I really love ‘the Bots’, as they are fondly known in Pmb, having grown up beside them and spent many happy afternoons listening to the Caledonian Pipe Band play in the Plane tree Avenue. I went for a walk there last week. The Avenue is spectacular in every season. In Autumn there are piles of leaves to rustle and dance in, during Winter the trees are sculptural against the blue sky and the sun shines right though. In Spring the new leaves are dainty green and now in Summer it is a cool, shady tunnel of green branches and tall trunks. Really magic. Today I admired the patterns of the bark on the enormous trees.
The KZN Botanic Garden was established in 1874 to propagate trees for forestry, but nowadays specialises in the conservation of plants from the eastern region of South Africa, in particular plants of the grasslands – Kniphofia, Watsonia and Dierama. Just near the resturant is the delightful Midlands meadow which showcases these plants. The swathe of white agapanthus was spectacular. There is also a muthi garden of indigenous medicinal plants, displayed around a traditional Zulu hut and lovely walking trails through grassland and indigenous forest on the hill.
We wandered down the avenue and followed the Turraea trail around the dam, through forest and thicket. Two Egyptian Geese swooped in and landed with a splash and loud squawks. Usually there are lots of dragonflies and damselflies about, not today. The clivias had finished flowering, but judging by the seed heads, must have been spectacular last month.We saw pale pink Crinum moorei (which opens at night) and delicate blue Thunbergia natalensis flowering under the trees along the forest trail.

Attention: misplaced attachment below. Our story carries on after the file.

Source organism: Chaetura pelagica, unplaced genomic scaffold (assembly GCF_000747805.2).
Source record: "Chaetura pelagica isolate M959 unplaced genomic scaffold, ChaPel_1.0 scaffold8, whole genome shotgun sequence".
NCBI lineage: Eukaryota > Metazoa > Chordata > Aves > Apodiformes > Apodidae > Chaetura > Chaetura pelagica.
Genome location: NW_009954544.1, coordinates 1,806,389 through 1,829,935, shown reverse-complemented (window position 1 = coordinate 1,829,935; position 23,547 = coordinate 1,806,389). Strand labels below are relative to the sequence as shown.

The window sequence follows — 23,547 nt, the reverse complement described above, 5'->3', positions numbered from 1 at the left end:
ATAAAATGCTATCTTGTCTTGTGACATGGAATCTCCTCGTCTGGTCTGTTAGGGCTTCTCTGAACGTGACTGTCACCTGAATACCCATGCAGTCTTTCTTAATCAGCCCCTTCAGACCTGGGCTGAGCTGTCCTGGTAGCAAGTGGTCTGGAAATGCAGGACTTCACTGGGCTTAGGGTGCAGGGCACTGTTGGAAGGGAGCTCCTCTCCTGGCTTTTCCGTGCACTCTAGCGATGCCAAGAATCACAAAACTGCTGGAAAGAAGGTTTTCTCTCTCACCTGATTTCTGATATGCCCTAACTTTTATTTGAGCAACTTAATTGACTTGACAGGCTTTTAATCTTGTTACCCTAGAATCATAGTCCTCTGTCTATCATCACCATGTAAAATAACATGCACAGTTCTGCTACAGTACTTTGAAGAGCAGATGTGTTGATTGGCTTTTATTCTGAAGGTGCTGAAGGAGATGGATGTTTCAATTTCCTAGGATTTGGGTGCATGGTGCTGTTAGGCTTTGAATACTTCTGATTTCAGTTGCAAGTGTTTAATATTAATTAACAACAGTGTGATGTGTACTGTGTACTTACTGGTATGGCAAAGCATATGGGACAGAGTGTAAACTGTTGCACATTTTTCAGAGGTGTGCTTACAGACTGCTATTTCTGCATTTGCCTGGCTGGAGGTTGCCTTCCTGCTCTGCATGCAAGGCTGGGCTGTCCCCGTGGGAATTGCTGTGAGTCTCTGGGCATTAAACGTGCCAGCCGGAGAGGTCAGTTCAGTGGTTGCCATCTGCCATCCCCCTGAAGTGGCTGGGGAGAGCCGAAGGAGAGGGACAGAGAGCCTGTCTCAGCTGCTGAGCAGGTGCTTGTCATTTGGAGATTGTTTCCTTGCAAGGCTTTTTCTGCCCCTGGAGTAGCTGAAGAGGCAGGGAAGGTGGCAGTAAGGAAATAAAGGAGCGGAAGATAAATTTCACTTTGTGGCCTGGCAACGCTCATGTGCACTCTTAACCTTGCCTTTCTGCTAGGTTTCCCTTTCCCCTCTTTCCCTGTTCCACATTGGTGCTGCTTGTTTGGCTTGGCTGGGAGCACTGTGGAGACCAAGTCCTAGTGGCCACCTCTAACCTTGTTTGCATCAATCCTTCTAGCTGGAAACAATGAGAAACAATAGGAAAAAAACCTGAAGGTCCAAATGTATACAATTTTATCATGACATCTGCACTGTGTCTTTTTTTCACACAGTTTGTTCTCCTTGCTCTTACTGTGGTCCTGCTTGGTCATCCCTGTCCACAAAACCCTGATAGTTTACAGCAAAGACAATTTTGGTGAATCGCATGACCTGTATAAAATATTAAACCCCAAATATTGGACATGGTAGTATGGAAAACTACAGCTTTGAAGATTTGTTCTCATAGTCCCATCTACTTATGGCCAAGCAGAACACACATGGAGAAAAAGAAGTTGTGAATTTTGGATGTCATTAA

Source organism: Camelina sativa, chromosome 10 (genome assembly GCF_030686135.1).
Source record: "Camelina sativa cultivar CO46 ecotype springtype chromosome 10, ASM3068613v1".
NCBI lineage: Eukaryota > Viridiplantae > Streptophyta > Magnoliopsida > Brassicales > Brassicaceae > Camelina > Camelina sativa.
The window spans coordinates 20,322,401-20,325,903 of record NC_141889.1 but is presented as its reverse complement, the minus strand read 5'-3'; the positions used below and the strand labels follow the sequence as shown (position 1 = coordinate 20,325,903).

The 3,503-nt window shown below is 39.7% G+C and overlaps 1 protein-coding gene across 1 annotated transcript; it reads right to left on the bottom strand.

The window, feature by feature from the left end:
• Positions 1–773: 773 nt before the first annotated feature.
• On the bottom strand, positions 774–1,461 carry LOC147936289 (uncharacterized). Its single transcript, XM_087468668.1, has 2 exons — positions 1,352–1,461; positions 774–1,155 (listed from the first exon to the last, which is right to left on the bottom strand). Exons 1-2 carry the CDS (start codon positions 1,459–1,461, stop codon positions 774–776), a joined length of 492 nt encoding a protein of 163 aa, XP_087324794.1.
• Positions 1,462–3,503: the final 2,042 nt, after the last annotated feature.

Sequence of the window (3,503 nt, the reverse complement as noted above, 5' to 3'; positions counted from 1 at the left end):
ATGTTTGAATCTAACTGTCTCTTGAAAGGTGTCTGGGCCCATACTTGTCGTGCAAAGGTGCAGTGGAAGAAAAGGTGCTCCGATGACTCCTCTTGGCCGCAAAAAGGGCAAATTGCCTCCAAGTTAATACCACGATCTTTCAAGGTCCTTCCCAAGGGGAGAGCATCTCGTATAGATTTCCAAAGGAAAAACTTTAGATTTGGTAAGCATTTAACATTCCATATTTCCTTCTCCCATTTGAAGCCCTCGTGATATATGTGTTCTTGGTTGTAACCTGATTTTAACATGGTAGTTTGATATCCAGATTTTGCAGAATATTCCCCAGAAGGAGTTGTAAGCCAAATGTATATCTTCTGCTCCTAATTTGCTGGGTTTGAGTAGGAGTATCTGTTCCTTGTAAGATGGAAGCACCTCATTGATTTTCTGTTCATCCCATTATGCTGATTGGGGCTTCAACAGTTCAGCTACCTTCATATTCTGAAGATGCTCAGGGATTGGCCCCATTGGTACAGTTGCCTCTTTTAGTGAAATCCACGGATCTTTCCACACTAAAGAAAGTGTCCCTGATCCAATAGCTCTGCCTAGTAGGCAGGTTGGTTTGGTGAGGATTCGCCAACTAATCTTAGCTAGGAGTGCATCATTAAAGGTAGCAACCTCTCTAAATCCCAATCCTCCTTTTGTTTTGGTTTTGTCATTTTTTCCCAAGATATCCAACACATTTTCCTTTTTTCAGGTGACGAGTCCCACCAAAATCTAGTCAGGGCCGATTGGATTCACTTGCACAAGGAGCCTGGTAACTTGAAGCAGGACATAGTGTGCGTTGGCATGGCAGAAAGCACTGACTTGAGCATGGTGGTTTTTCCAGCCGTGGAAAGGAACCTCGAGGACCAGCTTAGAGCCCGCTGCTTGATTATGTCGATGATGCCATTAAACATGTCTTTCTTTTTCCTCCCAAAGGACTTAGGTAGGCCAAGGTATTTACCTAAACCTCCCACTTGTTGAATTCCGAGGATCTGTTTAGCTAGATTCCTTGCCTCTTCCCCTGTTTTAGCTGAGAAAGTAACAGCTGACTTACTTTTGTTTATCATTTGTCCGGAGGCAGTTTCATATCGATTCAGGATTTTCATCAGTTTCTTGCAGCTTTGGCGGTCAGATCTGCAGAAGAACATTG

Thunbergia flowers throughout summer, the shady edges of natural forests show off the blue blooms, perfectly. In your garden it is best to choose a shady area to grow this small, fast growing shrub. The ovate, toothed leaves are bright green and look lovely even before it begins to flower. As it is dormant in winter, with stems often dying back, it is useful in water wise gardens. Apparently, the stems are nibbled by the long tailed tree mouse. The flowers are quite large and pale blue to mauve in colour with a yellowish centre. The seeds are scattered when the hairy seed capsule explodes, so you get new plants every year. According to Anne Hutchings’ book, Zulu Medicinal Plants, root infusions are taken as emetics by brides on their wedding day to ensure a happy marriage.
Whenever my sister, Melanie, and her family are out from England, they make a point of having toasted sandwiches in the resturant at the Bots as often as possible. My brother, Darryl, enjoys a walk in the gardens almost every day, as do many residents in Prestbury.
I am always astonished at how tranquil the gardens are, despite being beside the busy Mayor’s Walk. Certainly one of Pietermaritzburg’s treasures and much loved by everyone. A few years ago, to celebrate the 150th anniversary of the Plane Tree Avenue, the Botanical Society held a very long teaparty which was such a success that it is now repeated annually. I remember that day fondly, so have included a pic of some of my friends enjoying a “Bug Tea”!